Was their hope “indestructible”? Well, they survived and we have their stories in Scripture. They both had their moments, to be sure. Jeremiah has bequeathed to us some of the most anguished prayers in his so-called “Confessions (11:18-12:6; 15:10-21; 17:14-18; 18:18-23; 20:7-13, 14-18). And Job, after his noble declaration, “The Lord has given and the Lord has taken away, blessed be the name of the Lord,” was able to hold his peace for just one week. Then he “opened his mouth and cursed the day of his birth.” Indeed some of the ancient rabbis claimed that in the balance of the book Job actually did curse God. That’s why the Lord gave him a double reward in this life because he had forfeited all rights to a reward in the life to come!

It’s a fair question to ask, then: Is hope really indestructible? Or does everyone have their breaking point? Those who do survive the hard times often testify to their desolate feelings in the valley of the shadow. Jesus’ cry on the cross is one of the best examples: “My God, why have you forsaken me?”

In modern times, C. S. Lewis’s journal after the death of his wife, A Grief Observed, highlights the contrast between the good times when we sense God’s presence and those moments when we feel abandoned: “Meanwhile, where is God? This is one of the most disquieting symptoms. When you are happy, so happy that you have no sense of needing him, so happy that you are tempted to feel his claims upon you as an interruption, if you remember yourself and turn to him with gratitude and praise, you will be-or so it feels-welcomed with open arms.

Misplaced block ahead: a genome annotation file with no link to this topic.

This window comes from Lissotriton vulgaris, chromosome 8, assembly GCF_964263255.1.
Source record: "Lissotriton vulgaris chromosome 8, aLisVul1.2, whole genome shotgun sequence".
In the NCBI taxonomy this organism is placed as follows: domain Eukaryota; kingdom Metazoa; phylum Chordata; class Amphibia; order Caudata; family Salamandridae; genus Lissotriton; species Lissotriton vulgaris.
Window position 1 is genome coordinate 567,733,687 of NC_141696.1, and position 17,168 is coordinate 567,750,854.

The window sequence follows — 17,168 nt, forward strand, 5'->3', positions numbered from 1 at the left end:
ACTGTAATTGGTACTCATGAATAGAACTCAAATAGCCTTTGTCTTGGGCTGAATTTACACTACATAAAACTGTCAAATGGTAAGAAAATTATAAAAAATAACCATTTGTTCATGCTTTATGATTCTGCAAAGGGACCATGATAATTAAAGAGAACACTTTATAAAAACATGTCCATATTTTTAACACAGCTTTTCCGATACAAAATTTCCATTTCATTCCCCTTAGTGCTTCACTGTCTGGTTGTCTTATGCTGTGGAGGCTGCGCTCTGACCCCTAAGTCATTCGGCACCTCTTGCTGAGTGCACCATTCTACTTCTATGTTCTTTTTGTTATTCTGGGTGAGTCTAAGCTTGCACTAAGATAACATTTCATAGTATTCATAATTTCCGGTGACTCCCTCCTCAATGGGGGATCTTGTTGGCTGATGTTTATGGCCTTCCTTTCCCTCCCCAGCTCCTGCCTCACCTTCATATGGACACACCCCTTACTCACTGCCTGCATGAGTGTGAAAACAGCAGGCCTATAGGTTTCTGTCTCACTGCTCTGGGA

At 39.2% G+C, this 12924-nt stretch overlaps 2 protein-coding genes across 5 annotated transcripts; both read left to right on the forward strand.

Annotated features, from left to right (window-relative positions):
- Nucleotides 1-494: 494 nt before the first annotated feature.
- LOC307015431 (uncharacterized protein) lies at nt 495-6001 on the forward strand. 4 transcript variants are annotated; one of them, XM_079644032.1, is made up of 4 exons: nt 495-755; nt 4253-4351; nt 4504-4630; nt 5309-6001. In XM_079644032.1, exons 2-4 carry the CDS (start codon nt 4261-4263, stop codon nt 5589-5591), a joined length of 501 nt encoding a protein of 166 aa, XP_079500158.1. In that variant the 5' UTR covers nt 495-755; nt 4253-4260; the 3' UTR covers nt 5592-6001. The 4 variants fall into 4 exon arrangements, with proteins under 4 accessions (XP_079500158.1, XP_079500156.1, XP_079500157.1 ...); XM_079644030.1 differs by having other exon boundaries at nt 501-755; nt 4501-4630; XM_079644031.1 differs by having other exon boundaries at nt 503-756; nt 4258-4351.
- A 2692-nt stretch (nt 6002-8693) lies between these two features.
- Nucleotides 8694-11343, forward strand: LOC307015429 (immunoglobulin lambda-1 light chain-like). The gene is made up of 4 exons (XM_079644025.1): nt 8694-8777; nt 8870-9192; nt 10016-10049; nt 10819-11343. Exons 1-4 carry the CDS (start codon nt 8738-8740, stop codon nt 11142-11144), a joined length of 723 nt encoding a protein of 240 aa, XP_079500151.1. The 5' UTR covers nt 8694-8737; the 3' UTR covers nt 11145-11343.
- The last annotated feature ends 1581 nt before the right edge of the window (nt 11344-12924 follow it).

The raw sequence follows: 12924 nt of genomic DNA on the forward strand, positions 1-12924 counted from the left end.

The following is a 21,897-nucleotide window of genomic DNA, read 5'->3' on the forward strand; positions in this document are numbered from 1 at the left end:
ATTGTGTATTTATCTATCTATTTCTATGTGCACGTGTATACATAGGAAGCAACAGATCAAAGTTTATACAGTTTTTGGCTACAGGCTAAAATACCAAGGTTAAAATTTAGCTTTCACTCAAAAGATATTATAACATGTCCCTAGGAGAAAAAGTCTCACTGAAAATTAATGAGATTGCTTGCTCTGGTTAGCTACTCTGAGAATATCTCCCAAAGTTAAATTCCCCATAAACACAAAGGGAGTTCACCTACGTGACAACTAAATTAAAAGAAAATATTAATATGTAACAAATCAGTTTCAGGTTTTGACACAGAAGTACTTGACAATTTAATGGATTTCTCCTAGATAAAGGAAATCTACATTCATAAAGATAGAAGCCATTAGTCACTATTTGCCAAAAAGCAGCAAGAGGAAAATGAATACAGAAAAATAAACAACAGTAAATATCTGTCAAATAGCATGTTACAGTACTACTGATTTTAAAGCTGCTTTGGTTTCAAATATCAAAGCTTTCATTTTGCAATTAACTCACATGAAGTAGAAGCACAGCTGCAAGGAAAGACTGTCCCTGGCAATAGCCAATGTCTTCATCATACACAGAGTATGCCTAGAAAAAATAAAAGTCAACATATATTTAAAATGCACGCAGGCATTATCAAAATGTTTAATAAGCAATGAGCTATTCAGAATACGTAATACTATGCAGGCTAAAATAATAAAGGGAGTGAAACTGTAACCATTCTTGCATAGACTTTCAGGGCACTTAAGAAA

“But go to him when your need is desperate, when all other help is vain, and what do you find? A door slammed in your face, and a sound of bolting and double bolting on the inside. After that, silence. You may as well turn away. The longer you wait, the more emphatic the silence will become. There are no lights in the windows. It might be an empty house. Was it ever inhabited? It seemed so once, and that seeming was as strong as this. What can this mean? Why is He so present a commander in our time of prosperity and so very absent a help in time of trouble?” (1.7)

Lewis finally came to the point where his mind no longer met “that locked door” (4.4). Toward the end of his journal, he states:

“I have gradually been coming to feel that the door is no longer shut and bolted. Was it my own frantic need that slammed it in my face? The time when there is nothing at all in your soul except a cry for help may be just the time when God can’t give it: you are like the drowning man who can’t be helped because he clutches and grabs. Perhaps your own reiterated cries deafen you to the voice you hoped to hear.” (3.25)

I’m grateful for stories of survivors. They give us reason to believe that maybe hope really can be indestructible. We need that kind of help.

Alden Thompson is professor of biblical studies at Walla Walla University, College Place, Washington.